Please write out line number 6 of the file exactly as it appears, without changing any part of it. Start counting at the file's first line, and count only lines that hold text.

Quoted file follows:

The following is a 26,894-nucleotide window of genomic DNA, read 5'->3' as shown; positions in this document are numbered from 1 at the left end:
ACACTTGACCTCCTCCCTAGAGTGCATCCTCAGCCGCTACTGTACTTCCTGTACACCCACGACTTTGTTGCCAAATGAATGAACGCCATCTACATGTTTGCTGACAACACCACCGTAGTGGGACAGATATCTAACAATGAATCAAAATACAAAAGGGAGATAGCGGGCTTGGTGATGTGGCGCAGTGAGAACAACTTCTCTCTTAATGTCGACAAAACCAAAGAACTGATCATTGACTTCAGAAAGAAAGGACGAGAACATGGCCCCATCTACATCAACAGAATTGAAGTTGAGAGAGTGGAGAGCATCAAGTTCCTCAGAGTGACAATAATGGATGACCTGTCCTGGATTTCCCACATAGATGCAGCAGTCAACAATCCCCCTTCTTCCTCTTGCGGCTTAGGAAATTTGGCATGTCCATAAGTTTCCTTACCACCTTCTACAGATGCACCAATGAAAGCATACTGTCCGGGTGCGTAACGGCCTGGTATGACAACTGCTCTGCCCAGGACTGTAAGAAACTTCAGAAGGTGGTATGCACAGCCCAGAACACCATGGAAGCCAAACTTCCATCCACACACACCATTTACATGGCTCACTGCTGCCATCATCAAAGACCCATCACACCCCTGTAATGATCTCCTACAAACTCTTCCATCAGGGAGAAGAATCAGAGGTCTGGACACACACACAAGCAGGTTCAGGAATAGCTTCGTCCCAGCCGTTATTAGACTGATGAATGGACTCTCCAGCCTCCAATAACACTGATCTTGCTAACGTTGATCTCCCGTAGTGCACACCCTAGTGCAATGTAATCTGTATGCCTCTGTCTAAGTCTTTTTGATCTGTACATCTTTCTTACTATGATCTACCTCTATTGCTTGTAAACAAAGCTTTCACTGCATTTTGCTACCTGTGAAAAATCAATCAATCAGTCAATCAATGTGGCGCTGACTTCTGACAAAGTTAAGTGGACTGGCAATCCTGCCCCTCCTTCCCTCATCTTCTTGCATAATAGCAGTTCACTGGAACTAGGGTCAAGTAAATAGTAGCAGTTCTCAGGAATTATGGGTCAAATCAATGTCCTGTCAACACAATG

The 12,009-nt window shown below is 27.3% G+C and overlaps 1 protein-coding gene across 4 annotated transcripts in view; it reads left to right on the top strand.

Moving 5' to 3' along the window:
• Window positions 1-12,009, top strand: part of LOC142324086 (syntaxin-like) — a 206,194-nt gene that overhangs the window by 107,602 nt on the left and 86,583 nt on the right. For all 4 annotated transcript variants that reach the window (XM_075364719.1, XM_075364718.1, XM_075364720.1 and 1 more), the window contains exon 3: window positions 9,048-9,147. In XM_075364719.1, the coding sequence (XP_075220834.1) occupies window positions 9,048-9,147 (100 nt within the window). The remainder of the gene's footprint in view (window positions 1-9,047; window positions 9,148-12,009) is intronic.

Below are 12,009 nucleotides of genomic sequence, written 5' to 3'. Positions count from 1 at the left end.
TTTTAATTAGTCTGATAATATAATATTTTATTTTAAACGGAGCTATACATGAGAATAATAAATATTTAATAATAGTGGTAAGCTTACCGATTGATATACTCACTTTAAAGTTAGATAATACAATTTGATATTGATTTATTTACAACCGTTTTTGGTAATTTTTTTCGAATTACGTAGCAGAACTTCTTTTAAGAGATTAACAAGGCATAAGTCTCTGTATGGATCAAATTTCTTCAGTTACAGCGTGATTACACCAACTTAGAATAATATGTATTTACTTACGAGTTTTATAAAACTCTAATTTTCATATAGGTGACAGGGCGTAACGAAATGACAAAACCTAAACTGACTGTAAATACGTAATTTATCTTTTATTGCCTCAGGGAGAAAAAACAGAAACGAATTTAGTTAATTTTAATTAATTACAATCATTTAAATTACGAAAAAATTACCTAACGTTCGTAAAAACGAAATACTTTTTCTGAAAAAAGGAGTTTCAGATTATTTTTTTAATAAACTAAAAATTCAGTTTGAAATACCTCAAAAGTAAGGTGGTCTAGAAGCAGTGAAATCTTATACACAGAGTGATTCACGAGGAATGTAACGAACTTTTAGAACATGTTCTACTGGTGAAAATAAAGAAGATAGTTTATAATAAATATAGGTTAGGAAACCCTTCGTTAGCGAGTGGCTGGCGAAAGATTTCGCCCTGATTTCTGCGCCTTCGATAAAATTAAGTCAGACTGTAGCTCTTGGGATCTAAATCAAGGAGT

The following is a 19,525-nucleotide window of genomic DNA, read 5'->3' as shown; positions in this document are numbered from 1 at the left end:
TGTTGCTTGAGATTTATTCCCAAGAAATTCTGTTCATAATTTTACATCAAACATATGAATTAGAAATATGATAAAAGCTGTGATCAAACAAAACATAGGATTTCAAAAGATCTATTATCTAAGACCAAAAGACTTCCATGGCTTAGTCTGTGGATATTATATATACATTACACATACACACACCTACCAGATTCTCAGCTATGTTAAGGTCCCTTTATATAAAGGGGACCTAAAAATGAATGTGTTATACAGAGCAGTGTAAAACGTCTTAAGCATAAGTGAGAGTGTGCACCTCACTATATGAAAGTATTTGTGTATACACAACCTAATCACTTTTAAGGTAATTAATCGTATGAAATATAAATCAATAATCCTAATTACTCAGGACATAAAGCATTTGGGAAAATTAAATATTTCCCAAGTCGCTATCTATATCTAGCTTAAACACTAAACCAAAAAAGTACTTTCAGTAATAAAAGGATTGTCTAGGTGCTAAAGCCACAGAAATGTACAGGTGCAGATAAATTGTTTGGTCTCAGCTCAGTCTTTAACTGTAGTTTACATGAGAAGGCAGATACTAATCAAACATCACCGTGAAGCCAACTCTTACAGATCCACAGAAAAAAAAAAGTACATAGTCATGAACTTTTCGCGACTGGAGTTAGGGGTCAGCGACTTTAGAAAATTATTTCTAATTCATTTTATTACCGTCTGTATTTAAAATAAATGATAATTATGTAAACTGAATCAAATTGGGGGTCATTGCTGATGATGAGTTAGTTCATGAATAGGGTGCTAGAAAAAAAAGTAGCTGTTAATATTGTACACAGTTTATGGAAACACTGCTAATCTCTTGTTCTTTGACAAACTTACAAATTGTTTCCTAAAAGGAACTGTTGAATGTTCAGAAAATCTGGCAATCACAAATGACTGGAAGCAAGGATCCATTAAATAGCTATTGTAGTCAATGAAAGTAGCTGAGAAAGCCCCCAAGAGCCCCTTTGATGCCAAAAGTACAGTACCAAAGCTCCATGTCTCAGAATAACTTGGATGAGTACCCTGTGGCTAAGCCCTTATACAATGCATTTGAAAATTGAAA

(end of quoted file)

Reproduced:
Below are 12,009 nucleotides of genomic sequence, written 5' to 3'. Positions count from 1 at the left end.